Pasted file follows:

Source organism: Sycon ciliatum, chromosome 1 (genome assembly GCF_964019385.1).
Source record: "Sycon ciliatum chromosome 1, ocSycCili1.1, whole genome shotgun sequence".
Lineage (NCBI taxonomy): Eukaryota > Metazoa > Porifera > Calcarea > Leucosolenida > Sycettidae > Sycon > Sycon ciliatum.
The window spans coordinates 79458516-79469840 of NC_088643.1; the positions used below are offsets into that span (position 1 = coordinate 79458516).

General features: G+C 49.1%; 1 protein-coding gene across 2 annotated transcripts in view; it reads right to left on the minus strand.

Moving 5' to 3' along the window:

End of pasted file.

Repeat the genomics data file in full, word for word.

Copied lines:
Source organism: Sycon ciliatum, chromosome 1 (genome assembly GCF_964019385.1).
Source record: "Sycon ciliatum chromosome 1, ocSycCili1.1, whole genome shotgun sequence".
Lineage (NCBI taxonomy): Eukaryota > Metazoa > Porifera > Calcarea > Leucosolenida > Sycettidae > Sycon > Sycon ciliatum.
The window spans coordinates 79458516-79469840 of NC_088643.1; the positions used below are offsets into that span (position 1 = coordinate 79458516).

General features: G+C 49.1%; 1 protein-coding gene across 2 annotated transcripts in view; it reads right to left on the minus strand.

Moving 5' to 3' along the window: